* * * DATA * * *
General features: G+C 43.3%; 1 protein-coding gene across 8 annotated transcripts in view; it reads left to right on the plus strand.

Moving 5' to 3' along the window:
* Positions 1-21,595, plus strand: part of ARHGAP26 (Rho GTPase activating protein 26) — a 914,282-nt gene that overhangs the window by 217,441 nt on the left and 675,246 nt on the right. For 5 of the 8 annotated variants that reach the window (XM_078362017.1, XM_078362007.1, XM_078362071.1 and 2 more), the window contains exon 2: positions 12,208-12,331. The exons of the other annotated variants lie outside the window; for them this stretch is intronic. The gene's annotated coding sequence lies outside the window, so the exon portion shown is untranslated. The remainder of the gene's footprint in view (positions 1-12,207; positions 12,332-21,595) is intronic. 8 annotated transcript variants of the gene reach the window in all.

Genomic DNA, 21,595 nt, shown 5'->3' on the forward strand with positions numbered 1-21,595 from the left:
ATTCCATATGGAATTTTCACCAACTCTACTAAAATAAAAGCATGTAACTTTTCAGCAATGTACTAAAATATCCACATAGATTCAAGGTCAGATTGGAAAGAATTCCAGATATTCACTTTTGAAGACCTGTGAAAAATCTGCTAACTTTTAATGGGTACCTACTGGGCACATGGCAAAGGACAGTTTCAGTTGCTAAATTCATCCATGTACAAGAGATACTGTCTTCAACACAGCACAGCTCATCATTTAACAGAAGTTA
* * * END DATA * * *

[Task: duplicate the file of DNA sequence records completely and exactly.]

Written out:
General features: G+C 43.3%; 1 protein-coding gene across 8 annotated transcripts in view; it reads left to right on the plus strand.

Moving 5' to 3' along the window:
* Positions 1-21,595, plus strand: part of ARHGAP26 (Rho GTPase activating protein 26) — a 914,282-nt gene that overhangs the window by 217,441 nt on the left and 675,246 nt on the right. For 5 of the 8 annotated variants that reach the window (XM_078362017.1, XM_078362007.1, XM_078362071.1 and 2 more), the window contains exon 2: positions 12,208-12,331. The exons of the other annotated variants lie outside the window; for them this stretch is intronic. The gene's annotated coding sequence lies outside the window, so the exon portion shown is untranslated. The remainder of the gene's footprint in view (positions 1-12,207; positions 12,332-21,595) is intronic. 8 annotated transcript variants of the gene reach the window in all.

Genomic DNA, 21,595 nt, shown 5'->3' on the forward strand with positions numbered 1-21,595 from the left:
ATTCCATATGGAATTTTCACCAACTCTACTAAAATAAAAGCATGTAACTTTTCAGCAATGTACTAAAATATCCACATAGATTCAAGGTCAGATTGGAAAGAATTCCAGATATTCACTTTTGAAGACCTGTGAAAAATCTGCTAACTTTTAATGGGTACCTACTGGGCACATGGCAAAGGACAGTTTCAGTTGCTAAATTCATCCATGTACAAGAGATACTGTCTTCAACACAGCACAGCTCATCATTTAACAGAAGTTA